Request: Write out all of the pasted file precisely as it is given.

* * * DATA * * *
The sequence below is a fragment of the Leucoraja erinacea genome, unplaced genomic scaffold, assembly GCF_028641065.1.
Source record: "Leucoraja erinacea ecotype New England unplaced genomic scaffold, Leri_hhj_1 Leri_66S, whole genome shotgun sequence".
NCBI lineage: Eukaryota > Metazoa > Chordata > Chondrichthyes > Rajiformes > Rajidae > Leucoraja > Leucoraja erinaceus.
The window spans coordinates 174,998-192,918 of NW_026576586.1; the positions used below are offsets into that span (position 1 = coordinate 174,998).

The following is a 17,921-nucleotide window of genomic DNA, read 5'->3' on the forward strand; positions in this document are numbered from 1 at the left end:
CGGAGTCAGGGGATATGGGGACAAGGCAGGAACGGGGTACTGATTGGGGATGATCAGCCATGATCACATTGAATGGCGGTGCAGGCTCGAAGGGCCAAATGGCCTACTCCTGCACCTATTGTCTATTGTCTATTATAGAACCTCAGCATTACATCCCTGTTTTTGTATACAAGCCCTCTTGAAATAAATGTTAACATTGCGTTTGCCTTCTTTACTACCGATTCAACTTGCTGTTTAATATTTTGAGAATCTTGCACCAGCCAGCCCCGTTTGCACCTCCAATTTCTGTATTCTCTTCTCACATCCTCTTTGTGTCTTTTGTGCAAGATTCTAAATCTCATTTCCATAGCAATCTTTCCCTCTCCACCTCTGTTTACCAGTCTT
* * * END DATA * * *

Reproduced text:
The sequence below is a fragment of the Leucoraja erinacea genome, unplaced genomic scaffold, assembly GCF_028641065.1.
Source record: "Leucoraja erinacea ecotype New England unplaced genomic scaffold, Leri_hhj_1 Leri_66S, whole genome shotgun sequence".
NCBI lineage: Eukaryota > Metazoa > Chordata > Chondrichthyes > Rajiformes > Rajidae > Leucoraja > Leucoraja erinaceus.
The window spans coordinates 174,998-192,918 of NW_026576586.1; the positions used below are offsets into that span (position 1 = coordinate 174,998).

The following is a 17,921-nucleotide window of genomic DNA, read 5'->3' on the forward strand; positions in this document are numbered from 1 at the left end:
CGGAGTCAGGGGATATGGGGACAAGGCAGGAACGGGGTACTGATTGGGGATGATCAGCCATGATCACATTGAATGGCGGTGCAGGCTCGAAGGGCCAAATGGCCTACTCCTGCACCTATTGTCTATTGTCTATTATAGAACCTCAGCATTACATCCCTGTTTTTGTATACAAGCCCTCTTGAAATAAATGTTAACATTGCGTTTGCCTTCTTTACTACCGATTCAACTTGCTGTTTAATATTTTGAGAATCTTGCACCAGCCAGCCCCGTTTGCACCTCCAATTTCTGTATTCTCTTCTCACATCCTCTTTGTGTCTTTTGTGCAAGATTCTAAATCTCATTTCCATAGCAATCTTTCCCTCTCCACCTCTGTTTACCAGTCTT